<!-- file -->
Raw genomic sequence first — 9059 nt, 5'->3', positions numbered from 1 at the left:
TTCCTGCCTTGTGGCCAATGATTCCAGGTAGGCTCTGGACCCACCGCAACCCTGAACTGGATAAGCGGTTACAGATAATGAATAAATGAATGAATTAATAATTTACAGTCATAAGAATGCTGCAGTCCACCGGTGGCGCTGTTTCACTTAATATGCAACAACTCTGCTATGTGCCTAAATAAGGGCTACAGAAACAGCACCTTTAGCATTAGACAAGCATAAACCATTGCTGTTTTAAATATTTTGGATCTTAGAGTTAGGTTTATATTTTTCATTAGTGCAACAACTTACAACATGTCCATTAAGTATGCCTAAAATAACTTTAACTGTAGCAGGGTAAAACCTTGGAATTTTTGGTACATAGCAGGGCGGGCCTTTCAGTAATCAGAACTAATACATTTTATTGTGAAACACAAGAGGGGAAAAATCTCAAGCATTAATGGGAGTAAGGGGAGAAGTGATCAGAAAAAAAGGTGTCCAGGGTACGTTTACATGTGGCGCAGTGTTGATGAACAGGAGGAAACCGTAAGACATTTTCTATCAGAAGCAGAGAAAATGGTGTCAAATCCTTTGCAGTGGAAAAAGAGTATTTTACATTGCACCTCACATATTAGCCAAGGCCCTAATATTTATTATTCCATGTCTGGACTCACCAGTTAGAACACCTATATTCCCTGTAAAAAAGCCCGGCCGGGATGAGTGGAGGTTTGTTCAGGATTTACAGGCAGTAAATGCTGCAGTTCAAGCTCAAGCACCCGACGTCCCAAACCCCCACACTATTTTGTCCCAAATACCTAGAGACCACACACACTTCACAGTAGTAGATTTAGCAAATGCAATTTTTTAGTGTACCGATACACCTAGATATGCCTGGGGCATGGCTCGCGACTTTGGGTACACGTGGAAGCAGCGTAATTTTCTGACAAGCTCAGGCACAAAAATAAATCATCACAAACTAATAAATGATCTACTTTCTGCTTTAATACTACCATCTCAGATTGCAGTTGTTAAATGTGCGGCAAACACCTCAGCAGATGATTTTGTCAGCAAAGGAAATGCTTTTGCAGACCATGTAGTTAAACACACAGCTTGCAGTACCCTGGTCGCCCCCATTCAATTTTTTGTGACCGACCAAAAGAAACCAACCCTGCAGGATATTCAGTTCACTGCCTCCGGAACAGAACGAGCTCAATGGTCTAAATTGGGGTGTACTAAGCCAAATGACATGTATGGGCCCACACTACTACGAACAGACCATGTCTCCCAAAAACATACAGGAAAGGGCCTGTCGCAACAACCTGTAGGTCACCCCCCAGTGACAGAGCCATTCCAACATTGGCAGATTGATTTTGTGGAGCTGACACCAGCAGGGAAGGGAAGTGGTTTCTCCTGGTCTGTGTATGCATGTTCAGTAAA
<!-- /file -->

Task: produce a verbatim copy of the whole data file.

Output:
Raw genomic sequence first — 9059 nt, 5'->3', positions numbered from 1 at the left:
TTCCTGCCTTGTGGCCAATGATTCCAGGTAGGCTCTGGACCCACCGCAACCCTGAACTGGATAAGCGGTTACAGATAATGAATAAATGAATGAATTAATAATTTACAGTCATAAGAATGCTGCAGTCCACCGGTGGCGCTGTTTCACTTAATATGCAACAACTCTGCTATGTGCCTAAATAAGGGCTACAGAAACAGCACCTTTAGCATTAGACAAGCATAAACCATTGCTGTTTTAAATATTTTGGATCTTAGAGTTAGGTTTATATTTTTCATTAGTGCAACAACTTACAACATGTCCATTAAGTATGCCTAAAATAACTTTAACTGTAGCAGGGTAAAACCTTGGAATTTTTGGTACATAGCAGGGCGGGCCTTTCAGTAATCAGAACTAATACATTTTATTGTGAAACACAAGAGGGGAAAAATCTCAAGCATTAATGGGAGTAAGGGGAGAAGTGATCAGAAAAAAAGGTGTCCAGGGTACGTTTACATGTGGCGCAGTGTTGATGAACAGGAGGAAACCGTAAGACATTTTCTATCAGAAGCAGAGAAAATGGTGTCAAATCCTTTGCAGTGGAAAAAGAGTATTTTACATTGCACCTCACATATTAGCCAAGGCCCTAATATTTATTATTCCATGTCTGGACTCACCAGTTAGAACACCTATATTCCCTGTAAAAAAGCCCGGCCGGGATGAGTGGAGGTTTGTTCAGGATTTACAGGCAGTAAATGCTGCAGTTCAAGCTCAAGCACCCGACGTCCCAAACCCCCACACTATTTTGTCCCAAATACCTAGAGACCACACACACTTCACAGTAGTAGATTTAGCAAATGCAATTTTTTAGTGTACCGATACACCTAGATATGCCTGGGGCATGGCTCGCGACTTTGGGTACACGTGGAAGCAGCGTAATTTTCTGACAAGCTCAGGCACAAAAATAAATCATCACAAACTAATAAATGATCTACTTTCTGCTTTAATACTACCATCTCAGATTGCAGTTGTTAAATGTGCGGCAAACACCTCAGCAGATGATTTTGTCAGCAAAGGAAATGCTTTTGCAGACCATGTAGTTAAACACACAGCTTGCAGTACCCTGGTCGCCCCCATTCAATTTTTTGTGACCGACCAAAAGAAACCAACCCTGCAGGATATTCAGTTCACTGCCTCCGGAACAGAACGAGCTCAATGGTCTAAATTGGGGTGTACTAAGCCAAATGACATGTATGGGCCCACACTACTACGAACAGACCATGTCTCCCAAAAACATACAGGAAAGGGCCTGTCGCAACAACCTGTAGGTCACCCCCCAGTGACAGAGCCATTCCAACATTGGCAGATTGATTTTGTGGAGCTGACACCAGCAGGGAAGGGAAGTGGTTTCTCCTGGTCTGTGTATGCATGTTCAGTAAA